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Posted on in Guardianship

DuPage County guardianship attorneys, adult guardianshipGuardians are people who are appointed by the court to manage the affairs of someone else, known as the “ward.” Guardianship is often misunderstood, though there are specific circumstances where a guardianship may be warranted and defined processes as to how a guardianship can be put into place. If you think that a loved one may benefit from a guardianship, you should speak to a skilled guardianship attorney who can help you with the process.

Circumstances Where a Guardian May be Appointed

Most adults can take care of their own affairs and therefore will not need a guardian. However, there are certain circumstances where an adult is unable to make his or her own decisions, such as when there is mental illness, mental deterioration, physical incapacity, or a developmental disability. Though just because someone may have a mental health or developmental disability does not automatically mean he or she cannot make his or her own decisions and handle his or her own affairs. It is only when an adult is so incapacitated that he or she cannot make responsible decisions that a guardianship may be appropriate.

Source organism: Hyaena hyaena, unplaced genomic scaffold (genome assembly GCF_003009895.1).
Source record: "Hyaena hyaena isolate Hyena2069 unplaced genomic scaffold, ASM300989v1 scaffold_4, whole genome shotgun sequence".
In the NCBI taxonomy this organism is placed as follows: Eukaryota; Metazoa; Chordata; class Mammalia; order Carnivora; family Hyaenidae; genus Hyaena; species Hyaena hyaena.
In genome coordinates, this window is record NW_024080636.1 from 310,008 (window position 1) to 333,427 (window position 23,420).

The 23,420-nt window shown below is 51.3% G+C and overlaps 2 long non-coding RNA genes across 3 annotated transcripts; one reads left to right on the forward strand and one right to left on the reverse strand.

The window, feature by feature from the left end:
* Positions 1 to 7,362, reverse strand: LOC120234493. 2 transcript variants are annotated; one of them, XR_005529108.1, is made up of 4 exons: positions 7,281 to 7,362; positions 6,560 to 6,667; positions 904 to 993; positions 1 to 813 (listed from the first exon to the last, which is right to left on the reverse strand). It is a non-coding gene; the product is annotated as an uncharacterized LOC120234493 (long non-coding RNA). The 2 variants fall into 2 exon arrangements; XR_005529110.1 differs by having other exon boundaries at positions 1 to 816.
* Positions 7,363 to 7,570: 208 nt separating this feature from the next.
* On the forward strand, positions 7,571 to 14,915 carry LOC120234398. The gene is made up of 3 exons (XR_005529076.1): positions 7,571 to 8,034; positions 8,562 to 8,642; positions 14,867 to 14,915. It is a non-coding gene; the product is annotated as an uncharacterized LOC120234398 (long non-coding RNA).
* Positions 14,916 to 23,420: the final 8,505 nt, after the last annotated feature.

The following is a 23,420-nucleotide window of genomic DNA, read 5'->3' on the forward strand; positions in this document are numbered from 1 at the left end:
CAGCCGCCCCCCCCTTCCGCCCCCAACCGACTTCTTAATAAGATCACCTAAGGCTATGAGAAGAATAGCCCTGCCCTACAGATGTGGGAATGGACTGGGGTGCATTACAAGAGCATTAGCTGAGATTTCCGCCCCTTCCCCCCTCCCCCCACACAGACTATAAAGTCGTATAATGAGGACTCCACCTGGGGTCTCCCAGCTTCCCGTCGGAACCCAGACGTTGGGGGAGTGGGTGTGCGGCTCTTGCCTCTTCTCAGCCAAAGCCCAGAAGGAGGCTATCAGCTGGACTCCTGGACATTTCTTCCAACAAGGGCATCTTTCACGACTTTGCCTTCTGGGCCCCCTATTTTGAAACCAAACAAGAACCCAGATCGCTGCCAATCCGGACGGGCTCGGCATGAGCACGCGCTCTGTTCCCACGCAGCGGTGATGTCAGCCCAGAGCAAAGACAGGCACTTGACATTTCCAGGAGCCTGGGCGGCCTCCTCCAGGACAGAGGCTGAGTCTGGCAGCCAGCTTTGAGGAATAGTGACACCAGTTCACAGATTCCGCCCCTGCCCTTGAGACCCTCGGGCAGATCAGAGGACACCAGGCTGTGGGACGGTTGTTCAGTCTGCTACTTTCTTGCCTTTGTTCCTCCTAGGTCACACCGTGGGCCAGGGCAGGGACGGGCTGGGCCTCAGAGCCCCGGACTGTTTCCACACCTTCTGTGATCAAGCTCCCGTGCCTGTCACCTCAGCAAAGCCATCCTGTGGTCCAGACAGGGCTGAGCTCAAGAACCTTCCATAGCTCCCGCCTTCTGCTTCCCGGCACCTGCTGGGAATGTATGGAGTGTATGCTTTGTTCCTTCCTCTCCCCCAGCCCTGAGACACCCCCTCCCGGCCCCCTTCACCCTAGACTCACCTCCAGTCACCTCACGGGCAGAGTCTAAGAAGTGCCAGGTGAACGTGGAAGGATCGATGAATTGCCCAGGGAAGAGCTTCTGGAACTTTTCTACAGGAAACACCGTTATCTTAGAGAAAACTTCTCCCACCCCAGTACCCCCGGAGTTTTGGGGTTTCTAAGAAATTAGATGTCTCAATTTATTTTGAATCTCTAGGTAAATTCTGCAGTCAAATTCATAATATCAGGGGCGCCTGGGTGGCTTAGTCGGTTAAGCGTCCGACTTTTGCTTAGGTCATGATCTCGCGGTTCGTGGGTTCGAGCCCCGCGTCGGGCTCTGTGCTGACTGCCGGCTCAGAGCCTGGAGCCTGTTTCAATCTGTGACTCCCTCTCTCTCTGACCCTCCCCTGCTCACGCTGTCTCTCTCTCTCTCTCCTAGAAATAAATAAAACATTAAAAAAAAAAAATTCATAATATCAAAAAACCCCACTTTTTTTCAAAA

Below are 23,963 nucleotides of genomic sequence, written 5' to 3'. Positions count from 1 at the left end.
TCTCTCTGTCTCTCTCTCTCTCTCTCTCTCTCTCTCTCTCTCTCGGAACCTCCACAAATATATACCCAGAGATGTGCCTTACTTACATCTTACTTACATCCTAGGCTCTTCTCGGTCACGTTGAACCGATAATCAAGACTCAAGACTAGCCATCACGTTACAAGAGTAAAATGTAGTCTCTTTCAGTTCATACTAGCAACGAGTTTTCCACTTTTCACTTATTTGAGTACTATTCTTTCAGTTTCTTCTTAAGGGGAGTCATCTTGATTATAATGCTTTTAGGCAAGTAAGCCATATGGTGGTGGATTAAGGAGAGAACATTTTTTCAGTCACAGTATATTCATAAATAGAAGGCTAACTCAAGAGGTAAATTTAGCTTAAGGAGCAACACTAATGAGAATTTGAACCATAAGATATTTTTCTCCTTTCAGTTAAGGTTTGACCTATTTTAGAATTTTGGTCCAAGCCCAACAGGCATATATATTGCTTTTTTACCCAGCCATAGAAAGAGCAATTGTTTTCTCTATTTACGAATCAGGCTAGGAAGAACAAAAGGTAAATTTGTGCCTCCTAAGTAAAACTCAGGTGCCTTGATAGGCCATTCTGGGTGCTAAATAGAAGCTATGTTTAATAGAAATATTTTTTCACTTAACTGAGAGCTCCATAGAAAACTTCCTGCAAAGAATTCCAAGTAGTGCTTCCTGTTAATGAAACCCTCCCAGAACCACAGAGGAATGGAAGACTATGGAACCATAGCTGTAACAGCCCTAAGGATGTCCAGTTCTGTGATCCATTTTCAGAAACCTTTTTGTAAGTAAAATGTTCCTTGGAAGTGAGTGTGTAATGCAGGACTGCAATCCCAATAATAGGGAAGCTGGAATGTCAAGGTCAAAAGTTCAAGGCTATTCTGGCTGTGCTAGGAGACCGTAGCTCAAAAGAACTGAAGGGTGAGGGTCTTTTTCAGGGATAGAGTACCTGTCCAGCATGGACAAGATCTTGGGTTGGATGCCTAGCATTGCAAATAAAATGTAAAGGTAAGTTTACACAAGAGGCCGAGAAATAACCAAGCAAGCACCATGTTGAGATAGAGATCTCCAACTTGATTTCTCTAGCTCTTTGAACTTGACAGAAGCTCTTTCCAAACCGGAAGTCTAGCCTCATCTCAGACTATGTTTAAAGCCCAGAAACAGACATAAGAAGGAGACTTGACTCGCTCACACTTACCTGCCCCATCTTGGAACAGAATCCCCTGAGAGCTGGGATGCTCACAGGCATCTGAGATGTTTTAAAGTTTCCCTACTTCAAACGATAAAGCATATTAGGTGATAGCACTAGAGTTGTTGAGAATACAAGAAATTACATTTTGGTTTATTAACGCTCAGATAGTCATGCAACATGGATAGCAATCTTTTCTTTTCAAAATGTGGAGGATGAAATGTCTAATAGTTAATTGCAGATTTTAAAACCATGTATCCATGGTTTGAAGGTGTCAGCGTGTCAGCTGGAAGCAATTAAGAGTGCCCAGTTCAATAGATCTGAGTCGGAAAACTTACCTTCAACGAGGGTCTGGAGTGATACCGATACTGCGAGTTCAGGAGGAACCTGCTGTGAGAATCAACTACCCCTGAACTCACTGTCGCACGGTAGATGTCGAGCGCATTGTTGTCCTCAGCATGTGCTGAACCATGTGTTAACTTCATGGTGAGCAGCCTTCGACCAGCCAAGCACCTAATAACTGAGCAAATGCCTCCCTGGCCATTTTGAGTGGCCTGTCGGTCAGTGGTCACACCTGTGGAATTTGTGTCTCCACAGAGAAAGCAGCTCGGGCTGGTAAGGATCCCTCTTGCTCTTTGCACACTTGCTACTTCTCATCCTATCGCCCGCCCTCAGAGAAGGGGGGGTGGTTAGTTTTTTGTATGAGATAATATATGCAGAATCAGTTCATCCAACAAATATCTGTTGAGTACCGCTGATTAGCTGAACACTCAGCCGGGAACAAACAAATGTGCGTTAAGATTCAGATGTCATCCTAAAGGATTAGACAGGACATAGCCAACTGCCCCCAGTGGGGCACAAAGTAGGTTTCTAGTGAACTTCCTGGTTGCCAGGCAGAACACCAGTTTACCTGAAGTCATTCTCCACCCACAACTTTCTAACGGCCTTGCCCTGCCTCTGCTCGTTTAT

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Does My Disabled Family Member Need A Guardian?If you have a disabled family member or other loved one, you may wonder whether he or she needs a guardian. Illinois law provides a way for the court to appoint guardians for some disabled people. Ultimately, it is important to understand who may be eligible for guardianship and what guardians do.

Is My Disabled Family Member Eligible for a Guardian?

Not every disabled person needs or can get a guardian. Guardians are appointed when a person with a disability is unable to make or communicate responsible decisions regarding their estate or personal needs. Many disabled people are very capable of making their own sound decisions, and therefore are not eligible for a guardian. However, individual mental deterioration, physical incapacity, mental illness, and developmental disabilities can make someone unable to make decisions themselves. This also sometimes happens during the aging process. Ultimately it is up to the judge whether an individual needs the protection of a guardian.

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